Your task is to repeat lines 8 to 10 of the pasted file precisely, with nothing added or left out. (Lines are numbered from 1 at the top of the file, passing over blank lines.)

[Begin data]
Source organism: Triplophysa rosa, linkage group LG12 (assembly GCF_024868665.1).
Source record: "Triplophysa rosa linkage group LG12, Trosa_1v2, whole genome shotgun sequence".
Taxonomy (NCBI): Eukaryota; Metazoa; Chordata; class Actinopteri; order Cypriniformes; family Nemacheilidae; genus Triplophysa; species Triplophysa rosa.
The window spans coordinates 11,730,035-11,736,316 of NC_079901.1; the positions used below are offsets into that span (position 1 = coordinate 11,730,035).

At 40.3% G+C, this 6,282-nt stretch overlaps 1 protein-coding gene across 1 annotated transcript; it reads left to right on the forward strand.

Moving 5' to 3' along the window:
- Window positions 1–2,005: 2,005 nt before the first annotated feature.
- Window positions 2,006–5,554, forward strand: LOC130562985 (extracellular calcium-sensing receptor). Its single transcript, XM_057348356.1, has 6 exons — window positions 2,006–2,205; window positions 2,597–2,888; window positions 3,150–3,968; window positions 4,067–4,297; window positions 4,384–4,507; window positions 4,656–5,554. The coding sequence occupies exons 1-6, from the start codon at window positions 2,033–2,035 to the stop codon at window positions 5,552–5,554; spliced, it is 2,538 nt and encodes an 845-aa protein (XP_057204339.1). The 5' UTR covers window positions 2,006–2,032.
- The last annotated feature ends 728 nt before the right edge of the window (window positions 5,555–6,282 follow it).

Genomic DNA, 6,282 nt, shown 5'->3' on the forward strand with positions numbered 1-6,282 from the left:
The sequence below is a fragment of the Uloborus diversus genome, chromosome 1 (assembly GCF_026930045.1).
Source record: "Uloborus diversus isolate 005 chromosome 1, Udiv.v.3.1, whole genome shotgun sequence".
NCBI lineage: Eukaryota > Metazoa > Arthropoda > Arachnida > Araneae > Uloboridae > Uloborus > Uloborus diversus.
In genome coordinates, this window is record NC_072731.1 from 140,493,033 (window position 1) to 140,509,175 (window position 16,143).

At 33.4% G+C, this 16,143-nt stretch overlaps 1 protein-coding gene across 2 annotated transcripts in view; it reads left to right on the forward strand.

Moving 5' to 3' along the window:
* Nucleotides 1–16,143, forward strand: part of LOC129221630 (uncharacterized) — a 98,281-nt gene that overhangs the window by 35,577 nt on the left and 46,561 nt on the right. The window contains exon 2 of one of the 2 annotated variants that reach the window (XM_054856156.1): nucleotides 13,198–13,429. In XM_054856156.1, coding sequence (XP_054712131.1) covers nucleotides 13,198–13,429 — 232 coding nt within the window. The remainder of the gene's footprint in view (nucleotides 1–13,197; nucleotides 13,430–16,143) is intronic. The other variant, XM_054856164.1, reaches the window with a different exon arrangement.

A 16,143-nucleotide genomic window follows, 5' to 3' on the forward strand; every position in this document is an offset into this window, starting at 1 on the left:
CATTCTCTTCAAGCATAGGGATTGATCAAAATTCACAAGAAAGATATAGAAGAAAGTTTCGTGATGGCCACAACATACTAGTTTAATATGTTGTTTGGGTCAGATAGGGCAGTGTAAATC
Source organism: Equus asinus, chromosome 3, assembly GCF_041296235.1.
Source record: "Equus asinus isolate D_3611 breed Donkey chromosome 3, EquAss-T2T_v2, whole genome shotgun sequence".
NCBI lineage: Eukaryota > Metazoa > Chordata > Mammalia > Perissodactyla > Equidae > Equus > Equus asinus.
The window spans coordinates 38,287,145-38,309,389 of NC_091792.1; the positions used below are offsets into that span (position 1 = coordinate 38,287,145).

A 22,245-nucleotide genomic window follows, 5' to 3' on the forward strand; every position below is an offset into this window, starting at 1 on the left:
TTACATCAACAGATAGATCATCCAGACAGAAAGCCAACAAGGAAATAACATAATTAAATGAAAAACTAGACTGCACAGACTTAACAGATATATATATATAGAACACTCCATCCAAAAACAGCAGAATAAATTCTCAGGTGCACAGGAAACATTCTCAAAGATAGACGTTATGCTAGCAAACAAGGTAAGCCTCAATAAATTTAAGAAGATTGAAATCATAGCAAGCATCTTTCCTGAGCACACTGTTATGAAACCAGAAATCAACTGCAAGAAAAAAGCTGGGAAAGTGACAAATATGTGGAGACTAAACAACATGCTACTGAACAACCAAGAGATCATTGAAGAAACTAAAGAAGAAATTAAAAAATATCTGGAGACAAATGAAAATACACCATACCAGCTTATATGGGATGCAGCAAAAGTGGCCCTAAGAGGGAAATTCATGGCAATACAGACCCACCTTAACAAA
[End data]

- Window positions 2,006–5,554, forward strand: LOC130562985 (extracellular calcium-sensing receptor). Its single transcript, XM_057348356.1, has 6 exons — window positions 2,006–2,205; window positions 2,597–2,888; window positions 3,150–3,968; window positions 4,067–4,297; window positions 4,384–4,507; window positions 4,656–5,554. The coding sequence occupies exons 1-6, from the start codon at window positions 2,033–2,035 to the stop codon at window positions 5,552–5,554; spliced, it is 2,538 nt and encodes an 845-aa protein (XP_057204339.1). The 5' UTR covers window positions 2,006–2,032.
- The last annotated feature ends 728 nt before the right edge of the window (window positions 5,555–6,282 follow it).

Genomic DNA, 6,282 nt, shown 5'->3' on the forward strand with positions numbered 1-6,282 from the left: